Bruton warns 2012 will be 'very rough' for jobs
THE Government is expecting a further rise in unemployment next year, predicting that 2012 will be a "very rough year" with the euro crisis set to cause further job losses.
But the Coalition is finalising a jobs plan to make sure the economy is ready to benefit when growth returns across the EU.
The plan will be launched in the new year and will contain a number of measures and reforms, which will have to be delivered on in specific tight timeframes.
Painting a bleak picture, Jobs Minister Richard Bruton said 2012 would be "a very rough year" in employment terms.
"I think the next 12 months are going to be difficult on the employment front. But it's a time to lay out that platform, be ready for the lift," he said.
"You'd have to be pessimistic about the early part of the year. Europe has got to get its act together and that's an absolute necessity. The uncertainty that this (eurozone crisis) is creating is clear," he added.
The latest official figures show the number on the Live Register rose to 448,600 at the end of November -- an unemployment rate of 14.5pc.
Mr Bruton's stark warning is in marked contrast to Taoiseach Enda Kenny's aspirational target of getting all long-term unemployed people back in the workplace or in training by mid-2016.
The Jobs Minister said, across the EU, countries were downgrading their growth rates.
"You'd have to be realistic. We would prefer to be working on a more upbeat market than we are going to be," he said.
Mr Bruton is finalising the jobs plan, including tasks and reforms for a wide range of government departments and agencies.
He said the proposals would aim to make the economy more competitive, develop marketplaces, improve the regulatory system, reduce red tape for businesses and provide assistance in funding and mentoring for start-up companies.
The plan will contain specific points to target job creation in sectors such as life sciences, medical devices and digital gaming sectors.
Mr Bruton said the plan had the backing of the Taoiseach and its implementation would be supervised by both of their departments.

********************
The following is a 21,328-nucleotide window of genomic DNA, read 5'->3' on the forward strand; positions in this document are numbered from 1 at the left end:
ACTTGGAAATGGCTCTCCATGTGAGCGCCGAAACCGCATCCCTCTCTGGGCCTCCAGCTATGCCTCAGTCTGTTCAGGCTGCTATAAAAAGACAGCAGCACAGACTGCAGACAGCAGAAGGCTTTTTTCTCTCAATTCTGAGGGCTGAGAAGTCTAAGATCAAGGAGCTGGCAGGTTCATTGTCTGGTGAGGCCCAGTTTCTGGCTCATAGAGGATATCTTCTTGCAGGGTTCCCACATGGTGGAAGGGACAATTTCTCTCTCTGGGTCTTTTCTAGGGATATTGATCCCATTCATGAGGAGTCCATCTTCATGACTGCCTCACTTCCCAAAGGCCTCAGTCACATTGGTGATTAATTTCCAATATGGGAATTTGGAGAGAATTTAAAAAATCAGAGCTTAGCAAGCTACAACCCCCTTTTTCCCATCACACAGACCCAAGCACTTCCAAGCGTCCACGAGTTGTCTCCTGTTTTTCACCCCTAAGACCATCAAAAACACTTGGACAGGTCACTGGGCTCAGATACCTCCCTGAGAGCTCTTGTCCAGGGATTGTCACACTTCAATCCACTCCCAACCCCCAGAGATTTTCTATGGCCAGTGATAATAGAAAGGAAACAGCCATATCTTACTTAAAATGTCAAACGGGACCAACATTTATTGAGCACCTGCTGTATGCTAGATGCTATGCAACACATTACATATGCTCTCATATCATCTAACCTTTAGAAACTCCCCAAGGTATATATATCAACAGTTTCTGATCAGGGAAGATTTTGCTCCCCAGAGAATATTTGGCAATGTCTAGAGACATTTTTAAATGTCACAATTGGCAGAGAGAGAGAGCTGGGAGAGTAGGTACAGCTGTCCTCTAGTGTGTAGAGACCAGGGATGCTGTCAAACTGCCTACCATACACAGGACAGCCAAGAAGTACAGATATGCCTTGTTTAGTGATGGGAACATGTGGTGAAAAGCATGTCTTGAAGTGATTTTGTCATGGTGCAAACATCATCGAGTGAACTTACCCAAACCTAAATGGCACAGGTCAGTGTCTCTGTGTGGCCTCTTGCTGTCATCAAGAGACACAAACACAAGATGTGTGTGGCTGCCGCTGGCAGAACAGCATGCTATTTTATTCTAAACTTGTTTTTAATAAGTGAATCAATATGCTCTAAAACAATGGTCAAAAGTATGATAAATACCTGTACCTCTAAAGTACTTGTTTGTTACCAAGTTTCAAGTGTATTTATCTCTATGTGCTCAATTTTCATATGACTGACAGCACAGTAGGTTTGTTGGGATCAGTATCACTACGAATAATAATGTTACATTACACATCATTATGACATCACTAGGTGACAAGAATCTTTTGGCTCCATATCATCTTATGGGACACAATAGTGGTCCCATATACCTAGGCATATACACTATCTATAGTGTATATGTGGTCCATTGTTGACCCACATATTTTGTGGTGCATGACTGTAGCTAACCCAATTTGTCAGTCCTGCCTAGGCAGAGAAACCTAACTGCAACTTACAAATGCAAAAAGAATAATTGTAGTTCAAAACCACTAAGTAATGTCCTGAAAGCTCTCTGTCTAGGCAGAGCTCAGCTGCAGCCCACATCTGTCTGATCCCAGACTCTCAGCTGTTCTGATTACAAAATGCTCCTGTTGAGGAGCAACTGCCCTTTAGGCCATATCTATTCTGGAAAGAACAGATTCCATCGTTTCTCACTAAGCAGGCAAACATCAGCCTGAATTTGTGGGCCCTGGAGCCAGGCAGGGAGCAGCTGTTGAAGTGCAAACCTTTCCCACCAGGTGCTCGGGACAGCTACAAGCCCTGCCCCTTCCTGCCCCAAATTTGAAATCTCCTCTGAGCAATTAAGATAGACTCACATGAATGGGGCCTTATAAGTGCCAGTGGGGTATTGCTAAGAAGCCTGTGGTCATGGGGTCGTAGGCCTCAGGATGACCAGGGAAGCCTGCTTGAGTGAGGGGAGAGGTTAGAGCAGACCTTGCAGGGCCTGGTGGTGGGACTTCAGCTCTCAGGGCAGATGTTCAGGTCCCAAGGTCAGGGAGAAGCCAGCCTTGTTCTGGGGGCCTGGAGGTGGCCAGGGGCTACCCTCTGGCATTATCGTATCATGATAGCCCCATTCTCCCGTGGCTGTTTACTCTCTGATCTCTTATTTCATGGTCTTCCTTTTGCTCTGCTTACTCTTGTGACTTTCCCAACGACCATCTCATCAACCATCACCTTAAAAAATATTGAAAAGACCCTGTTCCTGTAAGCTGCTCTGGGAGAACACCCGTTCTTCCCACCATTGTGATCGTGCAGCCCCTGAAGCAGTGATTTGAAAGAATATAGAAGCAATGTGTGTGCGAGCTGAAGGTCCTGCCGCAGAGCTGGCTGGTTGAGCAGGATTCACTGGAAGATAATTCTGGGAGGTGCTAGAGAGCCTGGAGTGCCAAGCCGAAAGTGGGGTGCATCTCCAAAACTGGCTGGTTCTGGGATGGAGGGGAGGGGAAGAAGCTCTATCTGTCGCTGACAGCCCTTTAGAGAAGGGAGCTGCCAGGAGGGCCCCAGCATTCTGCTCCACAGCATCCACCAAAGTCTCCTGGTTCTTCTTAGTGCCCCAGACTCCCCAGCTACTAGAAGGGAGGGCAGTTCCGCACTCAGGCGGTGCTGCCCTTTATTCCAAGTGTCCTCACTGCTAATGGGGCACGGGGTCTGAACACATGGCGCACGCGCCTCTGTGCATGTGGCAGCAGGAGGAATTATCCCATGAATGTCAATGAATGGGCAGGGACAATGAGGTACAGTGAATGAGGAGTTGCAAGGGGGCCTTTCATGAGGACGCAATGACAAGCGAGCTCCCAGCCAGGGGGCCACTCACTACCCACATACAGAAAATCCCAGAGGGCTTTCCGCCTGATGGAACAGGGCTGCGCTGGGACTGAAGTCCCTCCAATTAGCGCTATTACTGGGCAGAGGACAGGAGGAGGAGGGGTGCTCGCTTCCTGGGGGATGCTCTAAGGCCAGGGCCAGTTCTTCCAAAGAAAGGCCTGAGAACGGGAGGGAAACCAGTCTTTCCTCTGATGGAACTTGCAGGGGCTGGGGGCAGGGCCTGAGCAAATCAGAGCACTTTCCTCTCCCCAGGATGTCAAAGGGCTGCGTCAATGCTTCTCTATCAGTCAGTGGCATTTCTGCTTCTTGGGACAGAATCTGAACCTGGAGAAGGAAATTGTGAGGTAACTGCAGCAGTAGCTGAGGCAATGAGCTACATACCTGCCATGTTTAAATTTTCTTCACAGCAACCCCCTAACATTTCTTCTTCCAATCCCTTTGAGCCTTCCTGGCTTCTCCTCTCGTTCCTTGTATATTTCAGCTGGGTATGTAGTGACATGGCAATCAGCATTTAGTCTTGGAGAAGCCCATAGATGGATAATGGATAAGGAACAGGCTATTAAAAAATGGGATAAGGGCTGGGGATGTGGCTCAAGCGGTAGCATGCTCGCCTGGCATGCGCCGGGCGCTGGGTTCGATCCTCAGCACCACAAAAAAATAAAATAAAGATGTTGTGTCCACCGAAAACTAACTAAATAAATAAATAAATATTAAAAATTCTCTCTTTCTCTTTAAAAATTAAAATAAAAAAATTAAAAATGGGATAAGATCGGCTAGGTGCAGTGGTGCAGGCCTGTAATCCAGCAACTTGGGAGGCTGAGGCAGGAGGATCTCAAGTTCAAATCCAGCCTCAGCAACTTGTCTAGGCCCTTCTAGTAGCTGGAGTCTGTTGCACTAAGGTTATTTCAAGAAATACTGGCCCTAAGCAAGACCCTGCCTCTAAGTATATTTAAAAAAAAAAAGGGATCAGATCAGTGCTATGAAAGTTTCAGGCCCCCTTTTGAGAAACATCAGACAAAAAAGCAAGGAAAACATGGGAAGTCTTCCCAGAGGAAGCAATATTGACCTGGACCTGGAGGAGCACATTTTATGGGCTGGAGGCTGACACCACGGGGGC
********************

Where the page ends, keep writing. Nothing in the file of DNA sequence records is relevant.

He said Mr Kenny's support and authority would prove to be "valuable".
"The point of it is that the Government has committed that the whole of Government must address the challenge of jobs. And this plan brings together actions right across the whole of Government," he said.
"There will be very clear targets with timelines, what's to be hit in each quarter. Any system performs better if success is acknowledged and disappointment is also recognised and questions are asked as to why things didn't happen," he said.
Last week, Mr Kenny set a target of getting all long-term unemployed people back in the workplace or in training by the end of his term in office.
The 177,000 people out of work for a year or more account for more than half of the 314,700 people on the dole.
Mr Kenny said he wanted to help this group of people before his term ended in 2016.
"I hope that by the end of this Government's period that anybody who's currently on long-term unemployment will be off long-term unemployment and will either be back in the world of work, or will have involved themselves in upskilling or changes of direction in terms of courses or whatever," he said.
The Government's target is to create 100,000 extra jobs by 2015, which would still leave large numbers of short-term and long-term unemployed people without work.
But Mr Kenny is covering himself by also saying he wants to get them into training.